Dwight Yoakam had me in tears Sunday night. I was watching the new Ken Burns PBS documentary series about the history of country music, and Yoakam quoted a Merle Haggard song, “Holding Things Together,” which is about a man trying to raise his children after his wife has left the family. When Yoakam sang the verse about a heartbroken father attempting to comfort his daughter on her birthday, he choked up, and suddenly the tears were streaming from my eyes, too.
They just don’t write ’em like that anymore, not even in Nashville. Those old songs about hard times and broken hearts, crying in your beer over a cheating woman — you can literally feel the pain in the twanging voices and the whining steel guitars. And the men and women who sang those songs knew a thing or two about hard times, having come from backgrounds of poverty that few Americans in the 21st century can imagine.
Give credit to Burns for this: His eight-part series reminds us that what our contemporary progressives denounce as “white privilege” has never been universal in America, and it certainly didn’t typify the backgrounds of the folks who made Nashville famous as “Music City, U.S.A.” Haggard, for example, was born in Kern County, California, in 1937, the youngest of three children in a family that had left a farm in Oklahoma after their barn burned down. The Haggards were “Okies,” characters right out of a Steinbeck novel, at the bottom of the heap in one of the worst economic eras in American history. Merle’s life didn’t get any easier when his father died in 1945. The future country music star was only eight at the time, and after his father’s death he became a juvenile delinquent. He was later sentenced to San Quentin prison, which inspired one of his most famous lyrics:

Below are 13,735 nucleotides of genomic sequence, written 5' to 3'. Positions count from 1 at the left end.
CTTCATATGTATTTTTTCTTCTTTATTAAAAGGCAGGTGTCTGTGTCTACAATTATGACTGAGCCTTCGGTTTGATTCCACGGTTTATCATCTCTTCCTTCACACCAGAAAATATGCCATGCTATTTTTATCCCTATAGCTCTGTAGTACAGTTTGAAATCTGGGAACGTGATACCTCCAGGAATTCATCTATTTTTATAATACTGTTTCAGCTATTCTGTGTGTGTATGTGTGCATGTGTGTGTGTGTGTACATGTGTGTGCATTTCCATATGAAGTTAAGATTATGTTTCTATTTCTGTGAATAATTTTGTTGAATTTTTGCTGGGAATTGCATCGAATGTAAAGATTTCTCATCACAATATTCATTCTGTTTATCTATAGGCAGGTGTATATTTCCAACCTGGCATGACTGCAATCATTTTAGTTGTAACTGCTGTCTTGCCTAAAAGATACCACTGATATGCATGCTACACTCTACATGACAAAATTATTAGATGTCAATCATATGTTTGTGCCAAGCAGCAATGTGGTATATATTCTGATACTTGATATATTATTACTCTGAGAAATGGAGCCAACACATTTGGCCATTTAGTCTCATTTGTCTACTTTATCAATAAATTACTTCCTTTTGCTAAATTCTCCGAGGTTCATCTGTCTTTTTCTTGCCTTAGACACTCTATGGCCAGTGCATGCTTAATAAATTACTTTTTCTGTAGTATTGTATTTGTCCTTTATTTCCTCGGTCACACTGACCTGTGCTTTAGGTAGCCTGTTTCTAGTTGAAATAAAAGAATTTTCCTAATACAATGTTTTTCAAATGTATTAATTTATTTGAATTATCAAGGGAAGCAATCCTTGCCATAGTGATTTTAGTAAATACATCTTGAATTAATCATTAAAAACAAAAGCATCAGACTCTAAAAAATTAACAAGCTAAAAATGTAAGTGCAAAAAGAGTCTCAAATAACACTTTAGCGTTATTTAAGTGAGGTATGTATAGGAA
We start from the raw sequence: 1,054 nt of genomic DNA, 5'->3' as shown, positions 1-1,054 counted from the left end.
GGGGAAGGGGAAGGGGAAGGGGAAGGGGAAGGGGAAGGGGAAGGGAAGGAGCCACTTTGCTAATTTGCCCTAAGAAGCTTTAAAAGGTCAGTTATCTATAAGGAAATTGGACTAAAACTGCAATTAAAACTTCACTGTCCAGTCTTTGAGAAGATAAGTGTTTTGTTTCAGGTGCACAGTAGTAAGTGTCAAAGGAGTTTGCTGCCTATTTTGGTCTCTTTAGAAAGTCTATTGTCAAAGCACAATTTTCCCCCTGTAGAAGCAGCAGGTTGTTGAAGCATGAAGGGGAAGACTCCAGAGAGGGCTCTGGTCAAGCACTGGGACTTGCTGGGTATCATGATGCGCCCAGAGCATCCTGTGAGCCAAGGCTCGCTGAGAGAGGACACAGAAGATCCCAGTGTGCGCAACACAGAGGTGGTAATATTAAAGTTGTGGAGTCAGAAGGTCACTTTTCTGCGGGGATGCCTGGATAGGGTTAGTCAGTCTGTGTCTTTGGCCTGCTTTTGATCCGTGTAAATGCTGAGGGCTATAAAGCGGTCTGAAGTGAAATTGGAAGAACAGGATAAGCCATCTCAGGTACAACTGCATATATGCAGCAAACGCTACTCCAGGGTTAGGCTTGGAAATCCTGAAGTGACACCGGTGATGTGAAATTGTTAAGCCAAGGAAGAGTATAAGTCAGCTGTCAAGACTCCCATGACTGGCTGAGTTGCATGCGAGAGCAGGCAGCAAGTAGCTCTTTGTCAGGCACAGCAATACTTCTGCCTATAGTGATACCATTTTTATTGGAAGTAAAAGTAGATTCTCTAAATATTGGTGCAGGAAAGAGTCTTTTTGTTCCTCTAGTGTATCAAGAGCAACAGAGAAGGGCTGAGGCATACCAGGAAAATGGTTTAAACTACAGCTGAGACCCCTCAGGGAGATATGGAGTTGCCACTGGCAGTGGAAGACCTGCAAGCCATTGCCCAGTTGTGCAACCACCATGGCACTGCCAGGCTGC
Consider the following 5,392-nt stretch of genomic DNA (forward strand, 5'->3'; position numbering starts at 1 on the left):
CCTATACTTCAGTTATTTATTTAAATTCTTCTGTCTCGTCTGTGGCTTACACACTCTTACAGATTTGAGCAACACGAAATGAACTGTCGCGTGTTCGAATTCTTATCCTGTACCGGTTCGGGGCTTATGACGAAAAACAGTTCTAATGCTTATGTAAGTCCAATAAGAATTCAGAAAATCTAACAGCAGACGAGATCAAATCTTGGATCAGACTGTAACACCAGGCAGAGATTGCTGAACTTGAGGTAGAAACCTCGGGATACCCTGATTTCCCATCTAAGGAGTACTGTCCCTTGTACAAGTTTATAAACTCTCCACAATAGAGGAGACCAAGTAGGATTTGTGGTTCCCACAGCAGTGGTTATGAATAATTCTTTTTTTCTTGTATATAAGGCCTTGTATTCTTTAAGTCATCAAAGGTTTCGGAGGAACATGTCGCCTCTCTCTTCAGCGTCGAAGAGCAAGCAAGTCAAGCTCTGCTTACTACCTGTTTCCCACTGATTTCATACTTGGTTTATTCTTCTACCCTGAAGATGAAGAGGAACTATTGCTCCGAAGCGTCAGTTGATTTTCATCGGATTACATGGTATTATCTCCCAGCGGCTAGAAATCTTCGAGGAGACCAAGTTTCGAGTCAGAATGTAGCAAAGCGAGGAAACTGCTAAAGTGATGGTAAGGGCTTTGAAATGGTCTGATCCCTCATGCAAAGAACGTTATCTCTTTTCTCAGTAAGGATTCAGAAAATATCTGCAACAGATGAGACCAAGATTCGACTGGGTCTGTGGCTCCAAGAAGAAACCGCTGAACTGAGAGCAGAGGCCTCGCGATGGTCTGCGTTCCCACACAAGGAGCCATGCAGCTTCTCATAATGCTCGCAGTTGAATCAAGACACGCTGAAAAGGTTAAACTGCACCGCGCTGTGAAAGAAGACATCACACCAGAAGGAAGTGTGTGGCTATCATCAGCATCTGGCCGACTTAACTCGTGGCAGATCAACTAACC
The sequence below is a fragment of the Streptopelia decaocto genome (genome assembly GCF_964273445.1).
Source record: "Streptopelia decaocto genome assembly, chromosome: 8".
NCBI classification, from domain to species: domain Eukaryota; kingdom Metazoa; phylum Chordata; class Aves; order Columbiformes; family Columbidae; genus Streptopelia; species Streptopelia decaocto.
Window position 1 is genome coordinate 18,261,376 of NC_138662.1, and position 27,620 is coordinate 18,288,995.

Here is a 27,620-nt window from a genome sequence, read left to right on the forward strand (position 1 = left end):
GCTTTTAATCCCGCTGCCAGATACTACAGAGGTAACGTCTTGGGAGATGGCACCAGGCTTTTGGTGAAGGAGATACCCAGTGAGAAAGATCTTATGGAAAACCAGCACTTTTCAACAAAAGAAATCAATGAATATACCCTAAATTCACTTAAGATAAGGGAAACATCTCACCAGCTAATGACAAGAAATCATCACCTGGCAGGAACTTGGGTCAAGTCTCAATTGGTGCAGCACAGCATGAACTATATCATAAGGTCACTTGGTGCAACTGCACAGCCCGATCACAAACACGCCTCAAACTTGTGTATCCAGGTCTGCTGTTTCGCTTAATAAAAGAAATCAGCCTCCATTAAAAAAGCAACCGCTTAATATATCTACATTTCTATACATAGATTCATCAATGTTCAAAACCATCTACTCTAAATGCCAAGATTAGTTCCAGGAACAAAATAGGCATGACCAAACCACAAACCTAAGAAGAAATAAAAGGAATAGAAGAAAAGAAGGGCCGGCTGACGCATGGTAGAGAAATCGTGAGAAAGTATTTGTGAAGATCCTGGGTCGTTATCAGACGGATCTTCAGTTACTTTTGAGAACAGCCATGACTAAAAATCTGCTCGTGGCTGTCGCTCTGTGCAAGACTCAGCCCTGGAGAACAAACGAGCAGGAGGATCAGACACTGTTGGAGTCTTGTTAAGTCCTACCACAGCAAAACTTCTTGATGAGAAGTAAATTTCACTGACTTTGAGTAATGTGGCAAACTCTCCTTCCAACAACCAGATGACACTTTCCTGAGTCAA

I turned twenty-one in prison,
Doin’ life without parole.
No one could steer me right,
But Mama tried, Mama tried.
Mama tried to raise me better,
But her pleading, I denied.
That leaves only me to blame, ’cause Mama tried.
Well, his sentence wasn’t actually “life without parole”: after Haggard got out of San Quentin in 1960, he went to work digging ditches during the day while singing in honky-tonks at night. By 1965, he had his first hit, and he eventually recording 38 No. 1 country songs. Haggard married the ex-wife of fellow country star Buck Owens, another child of the Dust Bowl migration. Owens was one of four children in a family of Texas sharecroppers that tried to make it to California but broke down in Arizona. “That was where my dream began to take hold, of not havin’ to pick cotton and potatoes,” Owens later told his biographer. “I remember as a kid being cold a lot, and hungry sometimes. We’d go to bed with just corn bread and milk, and I remember wearing shoes with holes in the bottom.… I remember always saying to myself that when I get big, I’m not going to go to bed hungry; I’m not going to wear hand-me-down clothes.” Owens eventually recorded 25 No. 1 hits, including a string of 19 consecutive chart-toppers between 1963 and 1967 and co-starred with Roy Clark in the long-running TV variety show Hee Haw.
The Ken Burns series follows the history of country music back to its earliest origins and its first real star, Mississippi native Jimmie Rodgers. A railroad worker who learned to yodel after seeing a traveling troupe of Swiss performers at a local church, Rodgers wedded that sound to 12-bar blues and created a genre that made him suddenly famous in the late 1920s. He was so influential that, as a teenager in the 1970s, I listened to the Southern rock band Lynyrd Skynyrd perform a song called “T for Texas” — a Jimmie Rodgers song that sold a half-million records in 1928. The sound Rodgers pioneered became known as “hillbilly” music, but he did not live to see its glory. He died of tuberculosis at age 35, but by then the mantle of country music leadership had been assumed by the famous Carter Family of Virginia. The Carters were so influential that, in the 1970s, I enjoyed the British musician Rod Stewart’s rock-and-roll version of a 1952 Hank Thompson hit, “The Wild Side of Life.” The melody of that song? Yeah, it was borrowed from a 1929 Carter Family hit, “I’m Thinking Tonight of My Blue Eyes.”